United States v. Miller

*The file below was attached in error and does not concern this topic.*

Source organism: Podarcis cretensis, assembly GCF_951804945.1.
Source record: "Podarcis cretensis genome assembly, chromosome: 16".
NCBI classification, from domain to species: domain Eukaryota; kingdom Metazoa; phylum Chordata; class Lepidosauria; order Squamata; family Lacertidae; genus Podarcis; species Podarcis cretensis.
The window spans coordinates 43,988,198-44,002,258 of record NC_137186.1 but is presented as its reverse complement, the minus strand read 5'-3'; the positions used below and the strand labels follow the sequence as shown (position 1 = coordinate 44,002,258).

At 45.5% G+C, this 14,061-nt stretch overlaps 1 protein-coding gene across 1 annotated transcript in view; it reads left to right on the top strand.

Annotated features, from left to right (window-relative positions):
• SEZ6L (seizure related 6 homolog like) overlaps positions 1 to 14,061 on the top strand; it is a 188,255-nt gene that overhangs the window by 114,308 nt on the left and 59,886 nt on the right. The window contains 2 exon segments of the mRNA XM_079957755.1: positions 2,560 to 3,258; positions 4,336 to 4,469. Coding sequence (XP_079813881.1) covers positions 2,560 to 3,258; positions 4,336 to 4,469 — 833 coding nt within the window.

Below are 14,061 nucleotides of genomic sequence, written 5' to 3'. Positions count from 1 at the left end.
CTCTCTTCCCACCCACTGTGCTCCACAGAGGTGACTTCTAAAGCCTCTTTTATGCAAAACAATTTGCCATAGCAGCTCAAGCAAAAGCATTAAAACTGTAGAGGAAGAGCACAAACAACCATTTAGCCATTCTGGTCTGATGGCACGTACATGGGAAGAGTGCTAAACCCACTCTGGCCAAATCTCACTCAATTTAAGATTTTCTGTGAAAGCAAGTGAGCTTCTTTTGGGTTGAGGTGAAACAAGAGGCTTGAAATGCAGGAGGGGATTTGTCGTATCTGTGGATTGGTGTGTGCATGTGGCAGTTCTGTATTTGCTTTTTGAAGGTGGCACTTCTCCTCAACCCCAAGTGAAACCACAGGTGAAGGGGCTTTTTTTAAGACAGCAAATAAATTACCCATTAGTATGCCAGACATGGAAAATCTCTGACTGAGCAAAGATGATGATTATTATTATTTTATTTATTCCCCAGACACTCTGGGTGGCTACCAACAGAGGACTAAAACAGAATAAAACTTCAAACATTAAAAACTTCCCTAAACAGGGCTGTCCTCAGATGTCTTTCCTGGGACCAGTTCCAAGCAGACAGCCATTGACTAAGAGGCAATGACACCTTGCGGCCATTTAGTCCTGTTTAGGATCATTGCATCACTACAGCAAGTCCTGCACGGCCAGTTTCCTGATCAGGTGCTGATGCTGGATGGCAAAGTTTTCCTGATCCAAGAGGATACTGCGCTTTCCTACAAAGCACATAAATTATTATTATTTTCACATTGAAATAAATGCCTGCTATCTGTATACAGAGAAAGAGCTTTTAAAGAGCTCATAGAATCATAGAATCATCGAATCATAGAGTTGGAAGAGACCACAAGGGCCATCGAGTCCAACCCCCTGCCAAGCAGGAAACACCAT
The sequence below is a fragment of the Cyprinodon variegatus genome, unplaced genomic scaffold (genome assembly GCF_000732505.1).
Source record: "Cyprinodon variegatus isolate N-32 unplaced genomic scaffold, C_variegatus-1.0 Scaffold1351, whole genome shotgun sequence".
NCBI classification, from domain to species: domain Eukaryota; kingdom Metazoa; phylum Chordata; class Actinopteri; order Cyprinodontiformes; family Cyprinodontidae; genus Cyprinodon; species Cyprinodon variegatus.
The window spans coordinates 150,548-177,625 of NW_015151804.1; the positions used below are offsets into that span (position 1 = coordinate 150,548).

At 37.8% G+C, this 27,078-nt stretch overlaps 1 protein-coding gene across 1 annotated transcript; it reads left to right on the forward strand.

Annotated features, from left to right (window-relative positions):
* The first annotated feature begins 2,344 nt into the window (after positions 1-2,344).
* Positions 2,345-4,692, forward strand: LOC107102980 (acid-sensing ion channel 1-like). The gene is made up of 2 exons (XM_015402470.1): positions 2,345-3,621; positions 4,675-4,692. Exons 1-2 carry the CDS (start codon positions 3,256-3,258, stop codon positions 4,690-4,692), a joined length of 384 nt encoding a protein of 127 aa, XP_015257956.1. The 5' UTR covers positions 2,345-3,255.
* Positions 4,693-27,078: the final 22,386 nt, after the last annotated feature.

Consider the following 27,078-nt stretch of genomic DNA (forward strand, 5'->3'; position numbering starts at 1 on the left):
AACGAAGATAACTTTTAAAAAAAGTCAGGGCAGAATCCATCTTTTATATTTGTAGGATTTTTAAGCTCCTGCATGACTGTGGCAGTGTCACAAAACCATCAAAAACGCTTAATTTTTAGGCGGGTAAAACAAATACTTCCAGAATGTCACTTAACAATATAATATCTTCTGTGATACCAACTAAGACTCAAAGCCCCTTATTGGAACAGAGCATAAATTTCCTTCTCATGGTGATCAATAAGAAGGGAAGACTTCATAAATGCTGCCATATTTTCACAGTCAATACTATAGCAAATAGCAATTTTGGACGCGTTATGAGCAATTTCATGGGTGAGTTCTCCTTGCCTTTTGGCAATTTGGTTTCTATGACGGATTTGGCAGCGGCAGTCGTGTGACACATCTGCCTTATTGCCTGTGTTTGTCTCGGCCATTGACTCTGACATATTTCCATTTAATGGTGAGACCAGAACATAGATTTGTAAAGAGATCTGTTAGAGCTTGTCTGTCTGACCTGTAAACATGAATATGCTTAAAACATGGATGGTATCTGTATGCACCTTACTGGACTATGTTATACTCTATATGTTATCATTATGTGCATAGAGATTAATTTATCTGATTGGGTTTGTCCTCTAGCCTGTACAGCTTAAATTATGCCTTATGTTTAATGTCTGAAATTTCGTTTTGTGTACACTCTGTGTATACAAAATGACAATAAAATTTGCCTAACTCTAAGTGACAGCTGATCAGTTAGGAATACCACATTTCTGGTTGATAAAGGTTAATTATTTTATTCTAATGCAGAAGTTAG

A former small-town doctor, defendant Joel Miller, was charged with multiple counts of health-care fraud, money laundering, and distributing a controlled substance outside the usual course of professional treatment, as well as one count of making a false statement on an application submitted to the Drug Enforcement Administration. A jury acquitted him on all of the financial charges as well as several of the drug distribution charges, but found him guilty on seven counts of distributing a controlled substance, and one count of making a false statement to the DEA. The district court granted Defendant’s post-judgment motion for acquittal on one of the controlled-substances counts based on an error in the indictment. The court then sentenced him to forty-one months of imprisonment on the six remaining distribution counts, plus a consecutive sentence of nineteen months on the false-statement count, for a total sentence of sixty months of imprisonment. Defendant appealed his convictions and sentence. The Tenth Circuit found no error in the imposition of defendant’s sentence on the six distribution counts; however the Court reversed and remanded on the false statement count. The Court was persuaded that trial court proceedings “broadened the possible bases for conviction beyond those found in the operative charging document. …we are persuaded that the trial proceedings in this case effected a constructive amendment.” View "United States v. Miller" on Justia Law